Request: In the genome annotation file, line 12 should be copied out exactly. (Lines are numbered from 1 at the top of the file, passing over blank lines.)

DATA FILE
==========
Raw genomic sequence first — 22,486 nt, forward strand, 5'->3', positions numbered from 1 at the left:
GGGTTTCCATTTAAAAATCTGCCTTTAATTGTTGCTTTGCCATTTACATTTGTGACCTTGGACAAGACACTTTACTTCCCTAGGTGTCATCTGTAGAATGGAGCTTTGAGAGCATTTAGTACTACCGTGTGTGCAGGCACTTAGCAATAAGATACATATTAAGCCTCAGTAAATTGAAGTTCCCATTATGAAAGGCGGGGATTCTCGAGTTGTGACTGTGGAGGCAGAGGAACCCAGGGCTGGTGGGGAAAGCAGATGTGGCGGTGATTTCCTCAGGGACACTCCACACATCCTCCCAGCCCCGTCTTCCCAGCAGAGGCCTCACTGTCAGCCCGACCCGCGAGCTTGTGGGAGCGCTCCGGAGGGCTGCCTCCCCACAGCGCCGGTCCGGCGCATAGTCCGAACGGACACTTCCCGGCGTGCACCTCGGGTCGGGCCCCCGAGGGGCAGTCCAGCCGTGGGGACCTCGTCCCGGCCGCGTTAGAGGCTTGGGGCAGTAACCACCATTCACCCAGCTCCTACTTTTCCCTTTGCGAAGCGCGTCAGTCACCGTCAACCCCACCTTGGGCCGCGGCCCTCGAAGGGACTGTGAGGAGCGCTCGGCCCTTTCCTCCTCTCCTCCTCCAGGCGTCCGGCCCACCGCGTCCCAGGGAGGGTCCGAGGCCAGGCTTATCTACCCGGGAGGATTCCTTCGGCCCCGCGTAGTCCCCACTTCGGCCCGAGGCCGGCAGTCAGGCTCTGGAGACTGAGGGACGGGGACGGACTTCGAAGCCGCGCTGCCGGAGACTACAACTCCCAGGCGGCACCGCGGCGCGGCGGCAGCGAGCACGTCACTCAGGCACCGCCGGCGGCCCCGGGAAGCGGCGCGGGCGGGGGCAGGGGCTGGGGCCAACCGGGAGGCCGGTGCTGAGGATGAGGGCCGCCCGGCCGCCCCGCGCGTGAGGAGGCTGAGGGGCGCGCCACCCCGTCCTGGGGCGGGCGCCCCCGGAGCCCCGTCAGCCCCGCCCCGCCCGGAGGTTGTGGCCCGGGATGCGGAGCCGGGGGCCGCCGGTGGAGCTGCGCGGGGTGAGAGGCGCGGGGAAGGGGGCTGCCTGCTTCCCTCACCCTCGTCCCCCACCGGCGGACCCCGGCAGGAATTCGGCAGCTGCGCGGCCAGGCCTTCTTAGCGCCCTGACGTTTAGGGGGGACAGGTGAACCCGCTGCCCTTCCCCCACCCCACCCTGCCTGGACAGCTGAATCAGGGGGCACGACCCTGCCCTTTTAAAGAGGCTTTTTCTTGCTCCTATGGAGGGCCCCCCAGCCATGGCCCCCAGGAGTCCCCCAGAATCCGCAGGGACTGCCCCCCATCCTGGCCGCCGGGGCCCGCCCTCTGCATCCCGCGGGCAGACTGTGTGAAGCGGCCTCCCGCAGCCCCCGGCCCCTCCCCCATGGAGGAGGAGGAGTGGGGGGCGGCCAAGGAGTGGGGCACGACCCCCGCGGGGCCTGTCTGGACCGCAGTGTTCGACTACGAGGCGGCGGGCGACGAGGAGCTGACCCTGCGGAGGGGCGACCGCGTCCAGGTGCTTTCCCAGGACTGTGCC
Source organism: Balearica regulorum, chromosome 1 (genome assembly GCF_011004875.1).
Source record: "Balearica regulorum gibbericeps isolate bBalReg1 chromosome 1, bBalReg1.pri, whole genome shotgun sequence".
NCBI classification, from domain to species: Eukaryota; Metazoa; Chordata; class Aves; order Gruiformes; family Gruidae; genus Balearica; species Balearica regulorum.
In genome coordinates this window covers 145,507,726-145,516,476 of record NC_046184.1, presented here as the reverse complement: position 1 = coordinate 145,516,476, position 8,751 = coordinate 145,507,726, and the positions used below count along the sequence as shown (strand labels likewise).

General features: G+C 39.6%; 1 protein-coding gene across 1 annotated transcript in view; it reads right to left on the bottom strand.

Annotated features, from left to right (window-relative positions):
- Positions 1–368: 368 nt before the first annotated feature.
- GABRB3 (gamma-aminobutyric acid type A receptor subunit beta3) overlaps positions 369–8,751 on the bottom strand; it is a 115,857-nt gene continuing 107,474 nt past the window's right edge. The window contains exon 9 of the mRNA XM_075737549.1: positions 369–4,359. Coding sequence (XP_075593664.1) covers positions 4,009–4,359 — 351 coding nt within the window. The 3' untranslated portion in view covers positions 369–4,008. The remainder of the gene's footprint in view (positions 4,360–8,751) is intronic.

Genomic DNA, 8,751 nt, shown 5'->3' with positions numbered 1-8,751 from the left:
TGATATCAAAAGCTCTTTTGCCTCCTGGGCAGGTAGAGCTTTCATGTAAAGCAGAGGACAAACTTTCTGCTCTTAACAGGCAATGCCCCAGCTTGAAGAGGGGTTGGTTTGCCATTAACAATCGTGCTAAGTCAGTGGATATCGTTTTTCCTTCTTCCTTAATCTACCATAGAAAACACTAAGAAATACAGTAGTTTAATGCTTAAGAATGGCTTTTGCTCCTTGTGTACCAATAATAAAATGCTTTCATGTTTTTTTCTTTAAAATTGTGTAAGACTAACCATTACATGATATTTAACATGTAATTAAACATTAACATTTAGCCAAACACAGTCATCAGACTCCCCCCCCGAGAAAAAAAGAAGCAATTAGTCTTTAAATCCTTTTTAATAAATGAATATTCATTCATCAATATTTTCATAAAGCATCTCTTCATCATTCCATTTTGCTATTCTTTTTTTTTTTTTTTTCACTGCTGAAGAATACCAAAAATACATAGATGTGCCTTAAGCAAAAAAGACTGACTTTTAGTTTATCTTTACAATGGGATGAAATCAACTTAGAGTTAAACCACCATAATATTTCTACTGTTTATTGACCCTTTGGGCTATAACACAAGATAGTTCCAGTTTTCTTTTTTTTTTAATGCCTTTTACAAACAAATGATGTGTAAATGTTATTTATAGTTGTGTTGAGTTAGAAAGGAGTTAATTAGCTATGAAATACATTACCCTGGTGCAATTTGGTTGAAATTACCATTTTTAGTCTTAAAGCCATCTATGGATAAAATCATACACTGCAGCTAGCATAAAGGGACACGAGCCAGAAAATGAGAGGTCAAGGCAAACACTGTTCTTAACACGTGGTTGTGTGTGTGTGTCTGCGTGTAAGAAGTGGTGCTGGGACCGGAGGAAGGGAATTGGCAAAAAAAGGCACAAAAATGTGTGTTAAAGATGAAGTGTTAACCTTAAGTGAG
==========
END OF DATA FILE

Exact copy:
TGATATCAAAAGCTCTTTTGCCTCCTGGGCAGGTAGAGCTTTCATGTAAAGCAGAGGACAAACTTTCTGCTCTTAACAGGCAATGCCCCAGCTTGAAGAGGGGTTGGTTTGCCATTAACAATCGTGCTAAGTCAGTGGATATCGTTTTTCCTTCTTCCTTAATCTACCATAGAAAACACTAAGAAATACAGTAGTTTAATGCTTAAGAATGGCTTTTGCTCCTTGTGTACCAATAATAAAATGCTTTCATGTTTTTTTCTTTAAAATTGTGTAAGACTAACCATTACATGATATTTAACATGTAATTAAACATTAACATTTAGCCAAACACAGTCATCAGACTCCCCCCCCGAGAAAAAAAGAAGCAATTAGTCTTTAAATCCTTTTTAATAAATGAATATTCATTCATCAATATTTTCATAAAGCATCTCTTCATCATTCCATTTTGCTATTCTTTTTTTTTTTTTTTTCACTGCTGAAGAATACCAAAAATACATAGATGTGCCTTAAGCAAAAAAGACTGACTTTTAGTTTATCTTTACAATGGGATGAAATCAACTTAGAGTTAAACCACCATAATATTTCTACTGTTTATTGACCCTTTGGGCTATAACACAAGATAGTTCCAGTTTTCTTTTTTTTTTAATGCCTTTTACAAACAAATGATGTGTAAATGTTATTTATAGTTGTGTTGAGTTAGAAAGGAGTTAATTAGCTATGAAATACATTACCCTGGTGCAATTTGGTTGAAATTACCATTTTTAGTCTTAAAGCCATCTATGGATAAAATCATACACTGCAGCTAGCATAAAGGGACACGAGCCAGAAAATGAGAGGTCAAGGCAAACACTGTTCTTAACACGTGGTTGTGTGTGTGTGTCTGCGTGTAAGAAGTGGTGCTGGGACCGGAGGAAGGGAATTGGCAAAAAAAGGCACAAAAATGTGTGTTAAAGATGAAGTGTTAACCTTAAGTGAG